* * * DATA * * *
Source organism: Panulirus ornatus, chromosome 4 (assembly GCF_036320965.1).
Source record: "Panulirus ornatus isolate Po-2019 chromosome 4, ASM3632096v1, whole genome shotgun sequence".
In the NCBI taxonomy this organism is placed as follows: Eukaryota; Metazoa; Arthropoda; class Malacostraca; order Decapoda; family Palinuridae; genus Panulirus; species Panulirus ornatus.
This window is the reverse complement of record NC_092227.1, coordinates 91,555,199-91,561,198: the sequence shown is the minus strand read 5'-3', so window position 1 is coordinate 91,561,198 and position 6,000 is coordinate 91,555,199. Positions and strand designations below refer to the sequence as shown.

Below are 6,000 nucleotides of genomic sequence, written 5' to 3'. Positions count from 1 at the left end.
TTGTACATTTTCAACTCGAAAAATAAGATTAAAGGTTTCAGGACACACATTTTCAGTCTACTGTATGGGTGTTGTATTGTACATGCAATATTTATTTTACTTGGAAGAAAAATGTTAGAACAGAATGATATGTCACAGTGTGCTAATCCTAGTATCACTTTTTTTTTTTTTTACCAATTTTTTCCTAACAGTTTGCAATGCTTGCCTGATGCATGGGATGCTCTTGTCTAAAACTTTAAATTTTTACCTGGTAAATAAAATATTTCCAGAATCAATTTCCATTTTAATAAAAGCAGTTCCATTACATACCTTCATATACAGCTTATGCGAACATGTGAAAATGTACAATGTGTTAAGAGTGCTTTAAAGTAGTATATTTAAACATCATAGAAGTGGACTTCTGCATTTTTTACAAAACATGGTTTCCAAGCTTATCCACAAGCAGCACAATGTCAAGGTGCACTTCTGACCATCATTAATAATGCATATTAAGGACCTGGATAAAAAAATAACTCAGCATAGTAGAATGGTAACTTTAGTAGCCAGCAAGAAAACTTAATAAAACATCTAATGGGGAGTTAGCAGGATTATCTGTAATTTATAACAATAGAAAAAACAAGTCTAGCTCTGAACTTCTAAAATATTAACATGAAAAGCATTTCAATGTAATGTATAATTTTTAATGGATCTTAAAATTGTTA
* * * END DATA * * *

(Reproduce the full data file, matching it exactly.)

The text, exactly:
Source organism: Panulirus ornatus, chromosome 4 (assembly GCF_036320965.1).
Source record: "Panulirus ornatus isolate Po-2019 chromosome 4, ASM3632096v1, whole genome shotgun sequence".
In the NCBI taxonomy this organism is placed as follows: Eukaryota; Metazoa; Arthropoda; class Malacostraca; order Decapoda; family Palinuridae; genus Panulirus; species Panulirus ornatus.
This window is the reverse complement of record NC_092227.1, coordinates 91,555,199-91,561,198: the sequence shown is the minus strand read 5'-3', so window position 1 is coordinate 91,561,198 and position 6,000 is coordinate 91,555,199. Positions and strand designations below refer to the sequence as shown.

Below are 6,000 nucleotides of genomic sequence, written 5' to 3'. Positions count from 1 at the left end.
TTGTACATTTTCAACTCGAAAAATAAGATTAAAGGTTTCAGGACACACATTTTCAGTCTACTGTATGGGTGTTGTATTGTACATGCAATATTTATTTTACTTGGAAGAAAAATGTTAGAACAGAATGATATGTCACAGTGTGCTAATCCTAGTATCACTTTTTTTTTTTTTTACCAATTTTTTCCTAACAGTTTGCAATGCTTGCCTGATGCATGGGATGCTCTTGTCTAAAACTTTAAATTTTTACCTGGTAAATAAAATATTTCCAGAATCAATTTCCATTTTAATAAAAGCAGTTCCATTACATACCTTCATATACAGCTTATGCGAACATGTGAAAATGTACAATGTGTTAAGAGTGCTTTAAAGTAGTATATTTAAACATCATAGAAGTGGACTTCTGCATTTTTTACAAAACATGGTTTCCAAGCTTATCCACAAGCAGCACAATGTCAAGGTGCACTTCTGACCATCATTAATAATGCATATTAAGGACCTGGATAAAAAAATAACTCAGCATAGTAGAATGGTAACTTTAGTAGCCAGCAAGAAAACTTAATAAAACATCTAATGGGGAGTTAGCAGGATTATCTGTAATTTATAACAATAGAAAAAACAAGTCTAGCTCTGAACTTCTAAAATATTAACATGAAAAGCATTTCAATGTAATGTATAATTTTTAATGGATCTTAAAATTGTTA